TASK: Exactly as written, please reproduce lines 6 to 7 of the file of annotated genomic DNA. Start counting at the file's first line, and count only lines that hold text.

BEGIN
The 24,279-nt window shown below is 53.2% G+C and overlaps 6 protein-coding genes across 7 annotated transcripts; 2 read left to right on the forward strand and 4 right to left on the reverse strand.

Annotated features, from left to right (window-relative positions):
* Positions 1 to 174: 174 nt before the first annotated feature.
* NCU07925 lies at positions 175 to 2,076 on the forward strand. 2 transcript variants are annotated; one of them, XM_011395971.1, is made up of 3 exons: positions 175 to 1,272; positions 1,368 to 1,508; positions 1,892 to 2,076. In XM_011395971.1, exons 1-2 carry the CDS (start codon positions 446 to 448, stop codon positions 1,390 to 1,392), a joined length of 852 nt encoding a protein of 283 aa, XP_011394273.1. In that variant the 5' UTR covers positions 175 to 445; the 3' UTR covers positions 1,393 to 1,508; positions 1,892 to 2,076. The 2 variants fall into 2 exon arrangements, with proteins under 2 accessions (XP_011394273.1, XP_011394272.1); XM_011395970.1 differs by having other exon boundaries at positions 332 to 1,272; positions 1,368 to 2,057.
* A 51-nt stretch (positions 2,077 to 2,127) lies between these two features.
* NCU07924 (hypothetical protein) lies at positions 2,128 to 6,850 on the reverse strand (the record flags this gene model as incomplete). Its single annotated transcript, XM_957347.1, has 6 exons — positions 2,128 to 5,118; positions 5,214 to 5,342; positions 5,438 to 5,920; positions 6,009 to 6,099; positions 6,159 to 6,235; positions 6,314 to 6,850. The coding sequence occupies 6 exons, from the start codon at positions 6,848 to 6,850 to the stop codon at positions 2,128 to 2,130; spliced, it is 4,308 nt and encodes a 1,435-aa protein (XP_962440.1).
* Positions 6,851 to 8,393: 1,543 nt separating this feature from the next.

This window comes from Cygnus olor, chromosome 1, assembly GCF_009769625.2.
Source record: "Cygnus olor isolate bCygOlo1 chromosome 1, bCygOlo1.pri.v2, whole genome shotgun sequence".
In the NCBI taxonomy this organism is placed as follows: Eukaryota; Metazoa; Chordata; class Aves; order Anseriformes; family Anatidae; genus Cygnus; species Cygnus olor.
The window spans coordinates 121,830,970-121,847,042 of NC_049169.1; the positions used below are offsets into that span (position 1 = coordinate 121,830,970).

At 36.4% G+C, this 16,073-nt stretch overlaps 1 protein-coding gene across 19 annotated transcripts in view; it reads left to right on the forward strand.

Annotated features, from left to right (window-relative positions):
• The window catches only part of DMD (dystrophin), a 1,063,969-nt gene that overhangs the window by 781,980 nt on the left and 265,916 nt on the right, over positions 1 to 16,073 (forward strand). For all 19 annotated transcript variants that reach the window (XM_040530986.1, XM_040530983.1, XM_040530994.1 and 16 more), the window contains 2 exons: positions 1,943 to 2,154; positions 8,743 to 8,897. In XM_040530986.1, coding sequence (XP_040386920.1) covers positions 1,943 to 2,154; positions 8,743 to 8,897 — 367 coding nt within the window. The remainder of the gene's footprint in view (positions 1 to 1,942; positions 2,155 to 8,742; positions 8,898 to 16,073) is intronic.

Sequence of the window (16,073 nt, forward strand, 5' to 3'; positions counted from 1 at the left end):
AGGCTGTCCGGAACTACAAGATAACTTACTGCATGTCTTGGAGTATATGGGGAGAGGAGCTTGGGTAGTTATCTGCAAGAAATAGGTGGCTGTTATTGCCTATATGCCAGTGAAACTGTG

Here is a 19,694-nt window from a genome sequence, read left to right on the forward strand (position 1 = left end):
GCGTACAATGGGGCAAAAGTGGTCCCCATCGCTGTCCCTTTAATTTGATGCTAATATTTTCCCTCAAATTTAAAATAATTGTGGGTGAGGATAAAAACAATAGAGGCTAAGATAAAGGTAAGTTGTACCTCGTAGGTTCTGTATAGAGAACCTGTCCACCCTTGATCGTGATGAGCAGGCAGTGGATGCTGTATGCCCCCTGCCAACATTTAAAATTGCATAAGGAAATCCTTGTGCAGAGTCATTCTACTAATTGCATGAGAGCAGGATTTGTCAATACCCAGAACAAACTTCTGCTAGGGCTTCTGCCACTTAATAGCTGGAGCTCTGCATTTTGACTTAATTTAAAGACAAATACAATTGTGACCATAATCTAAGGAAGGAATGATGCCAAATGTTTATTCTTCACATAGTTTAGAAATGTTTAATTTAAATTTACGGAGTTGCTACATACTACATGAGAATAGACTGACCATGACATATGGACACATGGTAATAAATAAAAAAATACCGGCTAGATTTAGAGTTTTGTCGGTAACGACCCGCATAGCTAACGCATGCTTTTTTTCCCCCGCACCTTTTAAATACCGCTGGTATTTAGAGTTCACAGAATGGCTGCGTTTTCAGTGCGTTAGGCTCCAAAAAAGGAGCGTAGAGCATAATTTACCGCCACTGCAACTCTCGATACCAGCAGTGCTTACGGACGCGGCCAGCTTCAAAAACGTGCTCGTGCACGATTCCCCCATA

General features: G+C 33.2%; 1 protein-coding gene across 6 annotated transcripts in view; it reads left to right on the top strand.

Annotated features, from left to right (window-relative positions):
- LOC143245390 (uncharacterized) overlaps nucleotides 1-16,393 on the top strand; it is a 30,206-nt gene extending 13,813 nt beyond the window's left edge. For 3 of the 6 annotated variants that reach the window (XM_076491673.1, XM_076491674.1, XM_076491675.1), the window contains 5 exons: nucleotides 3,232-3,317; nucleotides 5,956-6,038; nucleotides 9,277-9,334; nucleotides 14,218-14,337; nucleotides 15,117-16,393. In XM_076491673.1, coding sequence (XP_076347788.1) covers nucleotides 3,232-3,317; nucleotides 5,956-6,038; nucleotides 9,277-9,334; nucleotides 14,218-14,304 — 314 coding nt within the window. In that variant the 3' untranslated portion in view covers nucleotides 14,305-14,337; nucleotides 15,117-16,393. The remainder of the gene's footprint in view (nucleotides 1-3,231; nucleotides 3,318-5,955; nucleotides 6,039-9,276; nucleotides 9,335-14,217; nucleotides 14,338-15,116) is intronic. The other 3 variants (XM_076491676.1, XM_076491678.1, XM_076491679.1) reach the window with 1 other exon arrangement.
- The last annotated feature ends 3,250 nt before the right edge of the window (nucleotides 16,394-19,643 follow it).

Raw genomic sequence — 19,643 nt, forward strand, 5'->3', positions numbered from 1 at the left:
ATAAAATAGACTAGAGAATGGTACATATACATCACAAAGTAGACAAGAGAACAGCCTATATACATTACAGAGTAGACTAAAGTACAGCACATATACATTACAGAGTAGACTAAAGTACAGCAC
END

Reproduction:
* NCU07924 (hypothetical protein) lies at positions 2,128 to 6,850 on the reverse strand (the record flags this gene model as incomplete). Its single annotated transcript, XM_957347.1, has 6 exons — positions 2,128 to 5,118; positions 5,214 to 5,342; positions 5,438 to 5,920; positions 6,009 to 6,099; positions 6,159 to 6,235; positions 6,314 to 6,850. The coding sequence occupies 6 exons, from the start codon at positions 6,848 to 6,850 to the stop codon at positions 2,128 to 2,130; spliced, it is 4,308 nt and encodes a 1,435-aa protein (XP_962440.1).
* Positions 6,851 to 8,393: 1,543 nt separating this feature from the next.